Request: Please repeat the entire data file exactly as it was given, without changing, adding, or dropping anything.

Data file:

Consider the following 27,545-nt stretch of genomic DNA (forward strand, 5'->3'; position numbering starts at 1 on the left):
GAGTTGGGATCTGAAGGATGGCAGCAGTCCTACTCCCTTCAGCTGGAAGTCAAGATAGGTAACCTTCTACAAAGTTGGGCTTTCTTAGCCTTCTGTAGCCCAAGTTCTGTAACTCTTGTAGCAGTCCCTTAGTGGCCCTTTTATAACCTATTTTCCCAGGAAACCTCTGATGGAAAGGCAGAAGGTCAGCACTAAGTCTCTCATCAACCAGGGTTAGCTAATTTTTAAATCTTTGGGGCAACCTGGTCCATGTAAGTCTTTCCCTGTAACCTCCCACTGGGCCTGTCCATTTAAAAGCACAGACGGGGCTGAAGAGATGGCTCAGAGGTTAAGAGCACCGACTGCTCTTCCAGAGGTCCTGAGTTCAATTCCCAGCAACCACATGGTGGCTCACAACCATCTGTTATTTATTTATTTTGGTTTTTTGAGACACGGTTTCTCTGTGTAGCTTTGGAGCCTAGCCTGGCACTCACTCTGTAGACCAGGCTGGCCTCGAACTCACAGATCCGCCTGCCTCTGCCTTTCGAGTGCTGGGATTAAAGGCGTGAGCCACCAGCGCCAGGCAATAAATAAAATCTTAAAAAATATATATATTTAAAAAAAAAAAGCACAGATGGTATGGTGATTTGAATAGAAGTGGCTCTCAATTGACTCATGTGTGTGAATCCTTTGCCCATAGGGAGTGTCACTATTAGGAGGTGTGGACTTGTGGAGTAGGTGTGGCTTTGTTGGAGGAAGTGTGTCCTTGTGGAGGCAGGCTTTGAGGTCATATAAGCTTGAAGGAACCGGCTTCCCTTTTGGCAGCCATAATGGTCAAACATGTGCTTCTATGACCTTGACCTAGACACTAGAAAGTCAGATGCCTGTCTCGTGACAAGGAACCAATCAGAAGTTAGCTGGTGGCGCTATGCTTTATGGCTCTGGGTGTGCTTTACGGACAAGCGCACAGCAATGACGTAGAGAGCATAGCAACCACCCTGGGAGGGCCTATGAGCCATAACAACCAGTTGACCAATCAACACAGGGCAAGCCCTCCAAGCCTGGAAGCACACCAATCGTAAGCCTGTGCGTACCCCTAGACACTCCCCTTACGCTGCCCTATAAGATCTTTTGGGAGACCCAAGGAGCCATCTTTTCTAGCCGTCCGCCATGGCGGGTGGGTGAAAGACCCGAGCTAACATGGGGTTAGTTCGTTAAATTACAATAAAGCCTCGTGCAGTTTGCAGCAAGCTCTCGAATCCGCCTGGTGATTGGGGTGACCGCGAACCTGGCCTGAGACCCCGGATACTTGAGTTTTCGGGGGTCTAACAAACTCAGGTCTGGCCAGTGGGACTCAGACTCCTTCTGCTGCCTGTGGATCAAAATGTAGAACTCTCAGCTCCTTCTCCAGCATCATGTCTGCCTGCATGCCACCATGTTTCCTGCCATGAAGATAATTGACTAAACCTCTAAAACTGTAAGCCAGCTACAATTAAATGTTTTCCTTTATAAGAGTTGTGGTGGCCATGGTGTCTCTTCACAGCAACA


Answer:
Consider the following 27,545-nt stretch of genomic DNA (forward strand, 5'->3'; position numbering starts at 1 on the left):
GAGTTGGGATCTGAAGGATGGCAGCAGTCCTACTCCCTTCAGCTGGAAGTCAAGATAGGTAACCTTCTACAAAGTTGGGCTTTCTTAGCCTTCTGTAGCCCAAGTTCTGTAACTCTTGTAGCAGTCCCTTAGTGGCCCTTTTATAACCTATTTTCCCAGGAAACCTCTGATGGAAAGGCAGAAGGTCAGCACTAAGTCTCTCATCAACCAGGGTTAGCTAATTTTTAAATCTTTGGGGCAACCTGGTCCATGTAAGTCTTTCCCTGTAACCTCCCACTGGGCCTGTCCATTTAAAAGCACAGACGGGGCTGAAGAGATGGCTCAGAGGTTAAGAGCACCGACTGCTCTTCCAGAGGTCCTGAGTTCAATTCCCAGCAACCACATGGTGGCTCACAACCATCTGTTATTTATTTATTTTGGTTTTTTGAGACACGGTTTCTCTGTGTAGCTTTGGAGCCTAGCCTGGCACTCACTCTGTAGACCAGGCTGGCCTCGAACTCACAGATCCGCCTGCCTCTGCCTTTCGAGTGCTGGGATTAAAGGCGTGAGCCACCAGCGCCAGGCAATAAATAAAATCTTAAAAAATATATATATTTAAAAAAAAAAAGCACAGATGGTATGGTGATTTGAATAGAAGTGGCTCTCAATTGACTCATGTGTGTGAATCCTTTGCCCATAGGGAGTGTCACTATTAGGAGGTGTGGACTTGTGGAGTAGGTGTGGCTTTGTTGGAGGAAGTGTGTCCTTGTGGAGGCAGGCTTTGAGGTCATATAAGCTTGAAGGAACCGGCTTCCCTTTTGGCAGCCATAATGGTCAAACATGTGCTTCTATGACCTTGACCTAGACACTAGAAAGTCAGATGCCTGTCTCGTGACAAGGAACCAATCAGAAGTTAGCTGGTGGCGCTATGCTTTATGGCTCTGGGTGTGCTTTACGGACAAGCGCACAGCAATGACGTAGAGAGCATAGCAACCACCCTGGGAGGGCCTATGAGCCATAACAACCAGTTGACCAATCAACACAGGGCAAGCCCTCCAAGCCTGGAAGCACACCAATCGTAAGCCTGTGCGTACCCCTAGACACTCCCCTTACGCTGCCCTATAAGATCTTTTGGGAGACCCAAGGAGCCATCTTTTCTAGCCGTCCGCCATGGCGGGTGGGTGAAAGACCCGAGCTAACATGGGGTTAGTTCGTTAAATTACAATAAAGCCTCGTGCAGTTTGCAGCAAGCTCTCGAATCCGCCTGGTGATTGGGGTGACCGCGAACCTGGCCTGAGACCCCGGATACTTGAGTTTTCGGGGGTCTAACAAACTCAGGTCTGGCCAGTGGGACTCAGACTCCTTCTGCTGCCTGTGGATCAAAATGTAGAACTCTCAGCTCCTTCTCCAGCATCATGTCTGCCTGCATGCCACCATGTTTCCTGCCATGAAGATAATTGACTAAACCTCTAAAACTGTAAGCCAGCTACAATTAAATGTTTTCCTTTATAAGAGTTGTGGTGGCCATGGTGTCTCTTCACAGCAACA